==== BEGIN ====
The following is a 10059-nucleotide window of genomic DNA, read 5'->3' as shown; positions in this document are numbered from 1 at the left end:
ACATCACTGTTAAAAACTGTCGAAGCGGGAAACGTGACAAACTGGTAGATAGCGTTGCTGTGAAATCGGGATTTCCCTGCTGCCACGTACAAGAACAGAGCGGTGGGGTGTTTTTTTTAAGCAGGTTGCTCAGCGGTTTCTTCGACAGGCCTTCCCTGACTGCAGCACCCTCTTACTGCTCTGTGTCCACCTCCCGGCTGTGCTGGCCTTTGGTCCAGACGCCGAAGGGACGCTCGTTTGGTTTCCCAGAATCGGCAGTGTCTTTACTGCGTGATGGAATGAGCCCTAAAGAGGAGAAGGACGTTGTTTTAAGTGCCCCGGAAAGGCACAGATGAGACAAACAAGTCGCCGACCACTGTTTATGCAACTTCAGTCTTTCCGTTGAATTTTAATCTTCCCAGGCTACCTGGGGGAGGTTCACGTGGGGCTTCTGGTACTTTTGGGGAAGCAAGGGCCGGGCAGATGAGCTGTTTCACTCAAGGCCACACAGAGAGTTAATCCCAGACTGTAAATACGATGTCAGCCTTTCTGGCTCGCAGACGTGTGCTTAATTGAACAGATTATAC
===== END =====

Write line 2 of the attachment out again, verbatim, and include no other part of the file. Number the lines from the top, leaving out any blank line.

ACATCACTGTTAAAAACTGTCGAAGCGGGAAACGTGACAAACTGGTAGATAGCGTTGCTGTGAAATCGGGATTTCCCTGCTGCCACGTACAAGAACAGAGCGGTGGGGTGTTTTTTTTAAGCAGGTTGCTCAGCGGTTTCTTCGACAGGCCTTCCCTGACTGCAGCACCCTCTTACTGCTCTGTGTCCACCTCCCGGCTGTGCTGGCCTTTGGTCCAGACGCCGAAGGGACGCTCGTTTGGTTTCCCAGAATCGGCAGTGTCTTTACTGCGTGATGGAATGAGCCCTAAAGAGGAGAAGGACGTTGTTTTAAGTGCCCCGGAAAGGCACAGATGAGACAAACAAGTCGCCGACCACTGTTTATGCAACTTCAGTCTTTCCGTTGAATTTTAATCTTCCCAGGCTACCTGGGGGAGGTTCACGTGGGGCTTCTGGTACTTTTGGGGAAGCAAGGGCCGGGCAGATGAGCTGTTTCACTCAAGGCCACACAGAGAGTTAATCCCAGACTGTAAATACGATGTCAGCCTTTCTGGCTCGCAGACGTGTGCTTAATTGAACAGATTATAC